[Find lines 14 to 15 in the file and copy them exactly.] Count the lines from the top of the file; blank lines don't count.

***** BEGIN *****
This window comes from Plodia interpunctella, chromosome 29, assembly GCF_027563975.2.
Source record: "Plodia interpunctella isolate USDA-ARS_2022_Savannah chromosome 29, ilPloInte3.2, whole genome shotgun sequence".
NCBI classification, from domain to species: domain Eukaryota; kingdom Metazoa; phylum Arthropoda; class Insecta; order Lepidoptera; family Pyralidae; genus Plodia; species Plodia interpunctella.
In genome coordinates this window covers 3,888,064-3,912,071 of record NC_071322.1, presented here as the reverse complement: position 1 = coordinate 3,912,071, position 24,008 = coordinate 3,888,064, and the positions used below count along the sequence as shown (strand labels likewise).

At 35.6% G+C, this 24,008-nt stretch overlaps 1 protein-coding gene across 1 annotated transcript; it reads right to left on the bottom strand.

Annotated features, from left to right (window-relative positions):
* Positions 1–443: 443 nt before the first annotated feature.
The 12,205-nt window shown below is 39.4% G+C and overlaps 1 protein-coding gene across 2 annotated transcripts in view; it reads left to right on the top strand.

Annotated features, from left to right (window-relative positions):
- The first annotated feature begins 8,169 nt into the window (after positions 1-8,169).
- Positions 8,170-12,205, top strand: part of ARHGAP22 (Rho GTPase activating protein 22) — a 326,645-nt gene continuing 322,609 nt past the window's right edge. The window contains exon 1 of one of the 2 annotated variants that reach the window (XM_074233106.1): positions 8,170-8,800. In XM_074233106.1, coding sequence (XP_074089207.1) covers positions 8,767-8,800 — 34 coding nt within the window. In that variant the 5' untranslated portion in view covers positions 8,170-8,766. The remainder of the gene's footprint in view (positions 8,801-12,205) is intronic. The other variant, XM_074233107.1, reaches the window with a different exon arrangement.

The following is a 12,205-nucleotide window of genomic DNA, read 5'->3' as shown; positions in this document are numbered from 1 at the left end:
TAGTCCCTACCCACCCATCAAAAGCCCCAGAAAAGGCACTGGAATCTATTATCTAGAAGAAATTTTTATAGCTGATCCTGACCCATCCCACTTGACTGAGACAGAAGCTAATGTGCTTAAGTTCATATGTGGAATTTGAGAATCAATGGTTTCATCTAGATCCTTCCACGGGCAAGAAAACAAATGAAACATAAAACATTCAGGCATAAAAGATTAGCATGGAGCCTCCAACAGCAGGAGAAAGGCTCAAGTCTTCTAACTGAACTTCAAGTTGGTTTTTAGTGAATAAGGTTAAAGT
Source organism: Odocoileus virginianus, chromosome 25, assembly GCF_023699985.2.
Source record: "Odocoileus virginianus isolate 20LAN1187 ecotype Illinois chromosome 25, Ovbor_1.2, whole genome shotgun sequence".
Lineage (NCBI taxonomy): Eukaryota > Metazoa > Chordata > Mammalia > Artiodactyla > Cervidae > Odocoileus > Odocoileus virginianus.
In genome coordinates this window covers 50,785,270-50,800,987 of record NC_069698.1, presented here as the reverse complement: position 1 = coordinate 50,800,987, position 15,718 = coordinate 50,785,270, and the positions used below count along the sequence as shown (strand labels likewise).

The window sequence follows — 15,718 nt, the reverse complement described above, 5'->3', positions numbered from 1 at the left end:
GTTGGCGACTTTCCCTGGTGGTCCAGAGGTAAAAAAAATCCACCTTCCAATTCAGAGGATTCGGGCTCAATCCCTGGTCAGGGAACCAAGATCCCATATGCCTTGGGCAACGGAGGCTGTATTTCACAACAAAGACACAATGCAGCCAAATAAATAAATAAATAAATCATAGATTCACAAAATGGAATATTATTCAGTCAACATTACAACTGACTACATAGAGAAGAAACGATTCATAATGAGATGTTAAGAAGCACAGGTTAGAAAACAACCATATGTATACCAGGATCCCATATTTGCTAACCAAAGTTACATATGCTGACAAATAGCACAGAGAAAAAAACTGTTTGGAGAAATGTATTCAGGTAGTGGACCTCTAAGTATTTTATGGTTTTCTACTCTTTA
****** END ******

Source organism: Odocoileus virginianus, chromosome 25, assembly GCF_023699985.2.
Source record: "Odocoileus virginianus isolate 20LAN1187 ecotype Illinois chromosome 25, Ovbor_1.2, whole genome shotgun sequence".